Martin Bregman

Producer, Director, Personal manager
Successful producer of Hollywood features of the 1970s, 80s, and 90s who has had long collaborations with Al Pacino and Alan Alda. Bregman began his entertainment career as a business and personal manager for many major ... Read more »
Born: 05/18/1931 in New York City, New York, USA


Producer (31)

Carlito's Way Rise To Power 2005 (Movie)


Carolina 2003 (Movie)

(Executive Producer)

Table One 2002 (Movie)


The Adventures of Pluto Nash 2002 (Movie)


The Bone Collector 1999 (Movie)


One Tough Cop 1998 (Movie)


Nothing to Lose 1997 (Movie)


Matilda 1996 (Movie)

(Executive Producer)

The Shadow 1994 (Movie)


Carlito's Way 1993 (Movie)


John Leguizamo's "Spic-O-Rama" 1992 - 1993 (TV Show)

Executive Producer

The Real Mccoy 1993 (Movie)


Blue Ice 1992 (Movie)


Whispers in the Dark 1992 (Movie)


Betsy's Wedding 1990 (Movie)


Sea of Love 1989 (Movie)


A New Life 1988 (Movie)


Real Men 1987 (Movie)


Sweet Liberty 1986 (Movie)


The Four Seasons 1983 - 1984 (TV Show)

Executive Producer

Eddie Macon's Run 1983 (Movie)


Scarface 1983 (Movie)


The Four Seasons 1981 (Movie)


S*H*E 1979 - 1980 (TV Show)


Simon 1980 (Movie)


Venom 1980 (Movie)


The Seduction of Joe Tynan 1979 (Movie)


Dog Day Afternoon 1975 (Movie)


The Next Man 1975 (Movie)


Serpico 1974 (Movie)

Actor (2)

Precinct Hollywood 2005 - 2006 (TV Show)


The Next Man 1975 (Movie)



Successful producer of Hollywood features of the 1970s, 80s, and 90s who has had long collaborations with Al Pacino and Alan Alda. Bregman began his entertainment career as a business and personal manager for many major performers including Barbra Streisand, Alan Alda, Bette Midler, Michael Douglas and Woody Allen. Already a recognized name in the industry, Bregman launched his career as a film producer with Sidney Lumet's "Serpico" (1973) starring Al Pacino. That film's great critical and commercial success was exceeded by his next project, "Dog Day Afternoon" (1975), which also starred Pacino directed by Lumet. Bregman would continue to work with the celebrated actor on Brian De Palma's "Scarface" (1983) and Pacino's 1989 comeback vehicle, "Sea of Love".

After the success of "Dog Day Afternoon" Bregman oversaw two political dramas, "The Next Man" (1976) starring Sean Connery and "The Seduction of Joe Tynan" (1979) starring and written by Alan Alda. The latter marked the beginning of a productive if variable creative partnership which yielded "The Four Seasons" (1981), "Sweet Liberty" (1986), "A New Life" (1988) and "Betsy's Wedding" (1990)--all produced by Bregman and written and directed by Alda.

Bregman enjoys a reputation for being heavily involved in every aspect of his productions from development through casting, lensing, editing, and marketing. Bregman's productions also include the satirical fantasy "Simon" (1980), the directorial debut of Woody Allen's writing partner Marshall Brickman; the campy serpentine thriller "Venom" (1982) starring Klaus Kinski; and the action flick "Eddie Macon's Run" (1982). More recently he was responsible for "Whispers in the Dark" (1992), a psychodrama starring Annabella Sciorra, "Blue Ice" (HBO, 1992), a made-for-cable spy drama starring Michael Caine and Sean Young that was released theatrically overseas, and "The Real McCoy" (1993), a caper film starring Kim Basinger and Val Kilmer. He reunited with director Brian DePalma and star Al Pacino for "Carlito's Way" (1993), an ambitious gangster film about Puerto Rican organized crime.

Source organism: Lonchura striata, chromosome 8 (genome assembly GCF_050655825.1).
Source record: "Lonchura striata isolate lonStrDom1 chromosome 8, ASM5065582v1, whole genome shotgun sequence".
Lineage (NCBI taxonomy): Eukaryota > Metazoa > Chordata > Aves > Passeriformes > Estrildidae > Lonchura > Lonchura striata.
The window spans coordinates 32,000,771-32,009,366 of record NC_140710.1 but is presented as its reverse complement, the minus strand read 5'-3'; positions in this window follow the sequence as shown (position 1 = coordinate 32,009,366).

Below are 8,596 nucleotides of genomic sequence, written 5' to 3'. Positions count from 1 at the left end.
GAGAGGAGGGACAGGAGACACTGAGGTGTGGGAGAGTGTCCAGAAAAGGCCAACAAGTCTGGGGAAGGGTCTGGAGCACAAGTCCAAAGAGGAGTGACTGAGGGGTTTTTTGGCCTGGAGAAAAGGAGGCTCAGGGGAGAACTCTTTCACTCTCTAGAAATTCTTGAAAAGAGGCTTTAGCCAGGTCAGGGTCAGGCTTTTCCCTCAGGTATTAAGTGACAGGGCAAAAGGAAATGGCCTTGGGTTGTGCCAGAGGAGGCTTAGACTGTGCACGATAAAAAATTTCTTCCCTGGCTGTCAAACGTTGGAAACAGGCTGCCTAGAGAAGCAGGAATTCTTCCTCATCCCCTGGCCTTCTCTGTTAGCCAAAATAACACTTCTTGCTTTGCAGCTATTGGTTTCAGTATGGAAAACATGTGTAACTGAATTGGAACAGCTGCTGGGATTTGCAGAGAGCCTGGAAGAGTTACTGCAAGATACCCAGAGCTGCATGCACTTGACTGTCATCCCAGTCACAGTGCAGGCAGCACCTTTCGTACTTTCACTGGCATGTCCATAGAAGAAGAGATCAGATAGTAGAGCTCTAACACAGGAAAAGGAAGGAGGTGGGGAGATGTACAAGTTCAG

In 1974, Bregman co-founded the New York Advisory Council for Motion Pictures, Radio and TV of which he is currently chairman. The Council has encouraged film and TV productions to film in New York City.


Marissa Bregman

born c. 1982 mother, Cornelia Sharpe

Christopher Bregman

mother, Elizabeth Driscoll

Michael Bregman

worked as associate producer or co-producer on a number of films produced by father mother, Elizabeth Driscoll

Elizabeth Driscoll

divorced mother of Bregman's two sons

Cornelia Sharpe

married 1981


New York University

New York , New York

Indiana University

Bloomington , Indiana



Signed a $200 million deal with Deyhle/Baer for a minimum of four films per year over a two and one-half year period


Formed a $200 million five-year distribution deal with Universal and Capella films


Executive produced with Alan Alda, "The Four Seasons" for CBS-TV, a short-lived sitcom based on their popular feature


Produced "The Four Seasons"; the feature directorial debut of Alan Alda


Produced a failed pilot for CBS, "S*H*E"


Produced "The Seduction of Joe Tynan"; first collaboration with actor-screenwriter Alan Alda


First film as producer, "Serpico"; first collaboration with Al Pacino

Formed M&M Productions with actor Michael Caine

Bonus Trivia


Chairman of the NYC Advisory Council for Motion Pictures, Radio and Television.


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